Posted by Masood Farivar | 6 January 2018 | 1,770 times
The number of hate crimes in major U.S. cities rose for the third consecutive year last year, driven by attacks on Jews, Muslims, blacks and LGBT people, preliminary police data exclusively provided to VOA show.
At least 1,056 hate crimes were committed in the nation’s nine largest cities in 2017, an increase of 18 percent from 2016 levels, according to police data compiled by the Center for the Study of Hate and Extremism at California State University at San Bernardino.
Several major metropolitan areas, such as Washington, Philadelphia, Seattle and Phoenix, reported double-digit increases in hate-based crimes, extending a trend that started in 2015 and accelerated during the contentious presidential election campaign in 2016.
Among the nation’s five largest cities, the overall increase in hate crimes was smaller; however, the number of reported incidents rose to 719 from 664, an uptick of 8 percent.
The slower rate of increase in those five cities was attributable to two notable declines.
New York City, the nation’s largest city, reported 339 hate crimes, a notch lower than 2016 levels, while Chicago, the third largest U.S. city, recorded 50 hate crimes through the first three-quarters of the year, a decline of 7 percent from the same period in 2016.
But the trajectory of hate crimes remains pointed upward, with 2017 likely to show another moderate rise after similar increases the past two years.
“Whether you have increases or declines, a lot of these cities are at or near multiyear highs,” said Brian Levin, director of the center for the study of hate and extremism.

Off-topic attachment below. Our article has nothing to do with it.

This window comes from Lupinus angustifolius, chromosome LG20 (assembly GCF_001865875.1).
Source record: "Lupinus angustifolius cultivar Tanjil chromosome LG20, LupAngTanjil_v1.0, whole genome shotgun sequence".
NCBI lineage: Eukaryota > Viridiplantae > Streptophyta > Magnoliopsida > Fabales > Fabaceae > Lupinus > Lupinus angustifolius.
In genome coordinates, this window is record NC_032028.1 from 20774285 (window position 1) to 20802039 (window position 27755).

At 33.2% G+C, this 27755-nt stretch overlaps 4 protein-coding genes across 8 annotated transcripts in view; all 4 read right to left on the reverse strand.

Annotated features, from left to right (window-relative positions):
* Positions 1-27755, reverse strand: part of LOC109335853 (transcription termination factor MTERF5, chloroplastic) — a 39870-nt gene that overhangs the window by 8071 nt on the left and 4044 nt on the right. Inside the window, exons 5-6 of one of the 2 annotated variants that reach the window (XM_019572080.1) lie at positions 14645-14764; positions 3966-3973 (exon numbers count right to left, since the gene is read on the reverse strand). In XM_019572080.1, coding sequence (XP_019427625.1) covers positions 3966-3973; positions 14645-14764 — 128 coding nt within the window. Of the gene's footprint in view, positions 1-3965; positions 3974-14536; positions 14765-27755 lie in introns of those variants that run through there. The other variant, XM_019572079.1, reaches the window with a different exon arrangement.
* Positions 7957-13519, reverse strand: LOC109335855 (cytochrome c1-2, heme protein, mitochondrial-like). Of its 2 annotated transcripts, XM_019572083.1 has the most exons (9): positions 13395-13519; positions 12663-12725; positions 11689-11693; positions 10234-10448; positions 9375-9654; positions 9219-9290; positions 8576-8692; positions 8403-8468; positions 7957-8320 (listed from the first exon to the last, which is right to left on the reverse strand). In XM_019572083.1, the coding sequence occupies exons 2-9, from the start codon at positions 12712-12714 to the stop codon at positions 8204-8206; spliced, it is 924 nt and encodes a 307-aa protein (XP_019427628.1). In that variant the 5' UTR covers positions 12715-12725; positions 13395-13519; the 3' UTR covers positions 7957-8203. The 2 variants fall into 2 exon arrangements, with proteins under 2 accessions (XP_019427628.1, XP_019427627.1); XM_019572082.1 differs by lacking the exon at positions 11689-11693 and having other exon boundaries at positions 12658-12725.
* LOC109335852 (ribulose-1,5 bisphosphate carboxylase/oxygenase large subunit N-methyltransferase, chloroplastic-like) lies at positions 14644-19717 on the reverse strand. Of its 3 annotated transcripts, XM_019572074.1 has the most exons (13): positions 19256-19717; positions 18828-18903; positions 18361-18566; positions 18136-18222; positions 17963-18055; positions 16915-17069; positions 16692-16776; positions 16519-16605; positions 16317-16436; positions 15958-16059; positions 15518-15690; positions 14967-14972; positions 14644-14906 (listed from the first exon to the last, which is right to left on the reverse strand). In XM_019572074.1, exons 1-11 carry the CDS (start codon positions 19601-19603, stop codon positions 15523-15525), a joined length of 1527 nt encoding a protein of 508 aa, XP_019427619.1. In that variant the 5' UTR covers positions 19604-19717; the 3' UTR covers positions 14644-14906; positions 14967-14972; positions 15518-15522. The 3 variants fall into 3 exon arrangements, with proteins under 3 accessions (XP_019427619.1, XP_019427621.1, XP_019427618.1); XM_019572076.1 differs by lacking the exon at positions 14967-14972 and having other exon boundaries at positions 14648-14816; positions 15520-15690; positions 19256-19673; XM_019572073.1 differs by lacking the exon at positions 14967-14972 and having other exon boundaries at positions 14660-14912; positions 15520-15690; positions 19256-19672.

Hate crime data are notoriously unreliable. The FBI publishes annual hate crime stats collected from thousands of police departments, but reporting is voluntary and most agencies don’t report any incidents.
The FBI’s report also lags by about a year. Its most recent report, released in November, showed there were 6,121 hate crimes in 2016, up 4.6 percent from 5,850 in 2015.
The FBI defines a hate crime as a criminal offense motivated by the victim’s race, religion, disability, sexual orientation, ethnicity or gender identity.
Historically, race has been by far the biggest motivator of hate crime in the United States, with blacks accounting for more than half the victims of race-based offenses.
Religion and sexual orientation are the next two drivers, although in recent years religion-based hate crimes have grown, with crimes targeting Muslims nearly doubling between 2014 and 2016.
In 2017, Jews and the LGBT community accounted for more than half of hate crime victims in the cities surveyed by Levin’s center. Blacks, nationally the most frequent target of hate crime, ranked No. 3, while Muslims, who account for 1 percent of the U.S. population, were at No. 4.
•Excerpted from a VOA report.
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